The perception is that the NCAA botched the Cam Newton case (also the reality as well, but this is relevant to the Tatgate aftermath because the NCAA is probably interested in fighting the perception).  The perception is that there's far more to this ordeal in the dark underbelly of the Ohio State athletic department than has been revealed, and by confiding in Sarniak - of all people - the teeth of that perception just grew sharper and sprouted chainsaws.

In the broader view of Tressel as a cheater, there are two possibilities here: He has either been a relatively clean coach; an abider of NCAA rules his entire career that clearly - as dramatically illustrated by this ordeal - sucks at being duplicitous.  Or he has suddenly lost his grasp on getting away with it and has allowed his defenses and better, diabolical judgments to slip - as dramatically illustrated by this ordeal. 

Regardless, a head coach has to be good at this kind of stuff.  From playcalling to recruiting to program management, a head coach is only as good as the decisions he makes.  Big ticket jobs that compensate exponentially more than your crappy job pays you are that valuable largely because of the decisions those people are chartered with making. It's no different in Tressel's profession.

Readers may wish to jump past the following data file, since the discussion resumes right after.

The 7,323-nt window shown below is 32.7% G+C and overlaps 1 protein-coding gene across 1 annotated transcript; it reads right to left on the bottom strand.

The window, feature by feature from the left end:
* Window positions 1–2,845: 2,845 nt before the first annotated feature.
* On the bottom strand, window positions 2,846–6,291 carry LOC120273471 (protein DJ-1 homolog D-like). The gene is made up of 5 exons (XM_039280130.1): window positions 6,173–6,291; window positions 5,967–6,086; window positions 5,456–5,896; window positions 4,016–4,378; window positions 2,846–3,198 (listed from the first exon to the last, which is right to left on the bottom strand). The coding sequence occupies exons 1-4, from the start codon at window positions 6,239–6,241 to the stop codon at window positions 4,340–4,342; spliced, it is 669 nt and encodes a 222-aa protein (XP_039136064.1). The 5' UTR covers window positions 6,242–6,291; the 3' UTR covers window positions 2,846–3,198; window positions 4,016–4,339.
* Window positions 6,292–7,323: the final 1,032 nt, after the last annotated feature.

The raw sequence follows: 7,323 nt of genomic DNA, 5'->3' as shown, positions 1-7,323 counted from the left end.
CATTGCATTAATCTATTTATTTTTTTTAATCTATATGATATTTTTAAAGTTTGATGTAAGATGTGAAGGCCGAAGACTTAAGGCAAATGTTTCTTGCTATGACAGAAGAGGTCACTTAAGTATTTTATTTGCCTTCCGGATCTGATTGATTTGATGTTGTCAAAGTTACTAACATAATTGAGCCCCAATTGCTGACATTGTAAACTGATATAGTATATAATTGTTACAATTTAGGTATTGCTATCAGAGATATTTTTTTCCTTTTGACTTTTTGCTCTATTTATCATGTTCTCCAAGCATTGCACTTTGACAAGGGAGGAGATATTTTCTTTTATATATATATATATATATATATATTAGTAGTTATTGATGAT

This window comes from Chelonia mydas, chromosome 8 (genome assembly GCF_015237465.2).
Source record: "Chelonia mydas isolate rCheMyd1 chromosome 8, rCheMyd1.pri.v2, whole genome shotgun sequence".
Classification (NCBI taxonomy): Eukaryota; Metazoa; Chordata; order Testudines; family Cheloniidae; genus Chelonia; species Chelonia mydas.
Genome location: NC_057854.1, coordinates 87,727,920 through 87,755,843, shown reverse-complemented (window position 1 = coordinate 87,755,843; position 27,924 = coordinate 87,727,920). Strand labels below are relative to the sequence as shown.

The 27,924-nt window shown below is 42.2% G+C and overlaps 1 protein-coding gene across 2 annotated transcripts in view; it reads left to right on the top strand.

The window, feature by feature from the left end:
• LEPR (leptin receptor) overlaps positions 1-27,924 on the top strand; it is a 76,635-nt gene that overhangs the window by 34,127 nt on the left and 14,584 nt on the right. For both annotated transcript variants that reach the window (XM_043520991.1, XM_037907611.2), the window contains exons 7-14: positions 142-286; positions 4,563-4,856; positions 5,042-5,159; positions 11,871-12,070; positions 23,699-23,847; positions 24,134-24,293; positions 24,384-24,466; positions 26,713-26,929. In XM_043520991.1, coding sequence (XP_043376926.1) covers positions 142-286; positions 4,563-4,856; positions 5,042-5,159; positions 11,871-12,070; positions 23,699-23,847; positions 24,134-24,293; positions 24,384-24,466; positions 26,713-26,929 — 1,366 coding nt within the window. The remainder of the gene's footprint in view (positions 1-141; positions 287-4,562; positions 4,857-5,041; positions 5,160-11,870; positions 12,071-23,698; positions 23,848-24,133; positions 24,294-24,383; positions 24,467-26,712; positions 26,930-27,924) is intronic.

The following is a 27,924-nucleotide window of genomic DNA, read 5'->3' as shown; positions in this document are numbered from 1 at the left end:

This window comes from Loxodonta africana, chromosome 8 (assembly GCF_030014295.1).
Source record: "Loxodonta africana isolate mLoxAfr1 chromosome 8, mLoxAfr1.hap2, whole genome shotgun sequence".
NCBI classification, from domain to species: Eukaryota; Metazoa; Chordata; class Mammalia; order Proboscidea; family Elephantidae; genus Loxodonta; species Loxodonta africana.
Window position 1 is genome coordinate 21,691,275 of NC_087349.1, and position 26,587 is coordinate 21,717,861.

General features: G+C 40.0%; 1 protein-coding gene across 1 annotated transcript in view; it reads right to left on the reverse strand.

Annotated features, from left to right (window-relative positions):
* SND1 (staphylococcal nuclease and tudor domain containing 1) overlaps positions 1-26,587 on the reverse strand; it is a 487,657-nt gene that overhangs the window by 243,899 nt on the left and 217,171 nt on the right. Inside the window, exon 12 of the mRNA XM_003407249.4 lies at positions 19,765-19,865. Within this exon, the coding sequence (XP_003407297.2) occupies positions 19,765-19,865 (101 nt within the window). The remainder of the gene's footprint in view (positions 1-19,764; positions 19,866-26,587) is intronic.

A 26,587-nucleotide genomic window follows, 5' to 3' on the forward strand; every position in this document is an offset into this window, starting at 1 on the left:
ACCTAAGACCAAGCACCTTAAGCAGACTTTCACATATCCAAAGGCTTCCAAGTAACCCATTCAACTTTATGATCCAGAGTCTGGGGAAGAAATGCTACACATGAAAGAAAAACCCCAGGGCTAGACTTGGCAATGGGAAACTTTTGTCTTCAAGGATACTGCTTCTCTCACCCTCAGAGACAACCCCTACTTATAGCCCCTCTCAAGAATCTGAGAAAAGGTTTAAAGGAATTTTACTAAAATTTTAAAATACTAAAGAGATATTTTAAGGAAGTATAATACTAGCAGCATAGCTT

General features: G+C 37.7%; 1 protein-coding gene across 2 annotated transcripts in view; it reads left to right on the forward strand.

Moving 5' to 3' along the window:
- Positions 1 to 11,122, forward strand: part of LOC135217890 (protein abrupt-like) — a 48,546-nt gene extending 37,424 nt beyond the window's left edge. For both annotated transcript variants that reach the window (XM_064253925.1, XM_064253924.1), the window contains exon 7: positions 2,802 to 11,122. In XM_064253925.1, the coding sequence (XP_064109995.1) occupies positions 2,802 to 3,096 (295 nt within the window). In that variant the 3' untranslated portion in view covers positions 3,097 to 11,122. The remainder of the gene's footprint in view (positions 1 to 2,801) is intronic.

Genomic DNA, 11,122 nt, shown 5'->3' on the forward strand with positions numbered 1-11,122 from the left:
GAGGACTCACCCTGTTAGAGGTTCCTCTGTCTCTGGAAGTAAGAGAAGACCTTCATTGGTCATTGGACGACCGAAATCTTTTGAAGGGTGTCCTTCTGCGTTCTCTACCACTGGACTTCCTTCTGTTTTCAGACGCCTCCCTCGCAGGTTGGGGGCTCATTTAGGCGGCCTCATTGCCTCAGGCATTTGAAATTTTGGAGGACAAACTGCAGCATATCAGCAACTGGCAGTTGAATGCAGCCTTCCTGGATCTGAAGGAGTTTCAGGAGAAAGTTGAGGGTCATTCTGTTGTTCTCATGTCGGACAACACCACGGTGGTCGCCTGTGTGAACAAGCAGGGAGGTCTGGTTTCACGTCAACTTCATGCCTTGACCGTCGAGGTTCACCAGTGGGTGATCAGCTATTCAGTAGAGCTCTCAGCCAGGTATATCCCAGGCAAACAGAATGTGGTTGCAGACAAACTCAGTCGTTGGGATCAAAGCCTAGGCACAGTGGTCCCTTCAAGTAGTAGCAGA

If there is a case to be made for removing Tressel from his position at Ohio State - or for him removing himself - it may be related to the growing, stinky cloud of evidence that he acted underhandedly.  However, as an Ohio State fan and college football realist, I'm far more concerned with his galling lack of sound decision-making that led to all of this. 

Yes, lies are definitely bad.  But as the noted philosopher Pryor famously once said, everyone lies.  If everyone who lied was on the chopping block for doing so, we'd all be fired and/or dead. But stupidity is a different story.  With every emerging detail of this story, Tressel becomes less and less virtuous (I was trying to protect the kids) and increasingly stupid (I emailed the shadiest character associated with Ohio State football since Robert Q. Baker without using an alias or a secure connection). 

Regardless of how the NCAA or Ohio State rules in Tressel's fate, this exasperating lapse in judgment is what should be bothering you the most.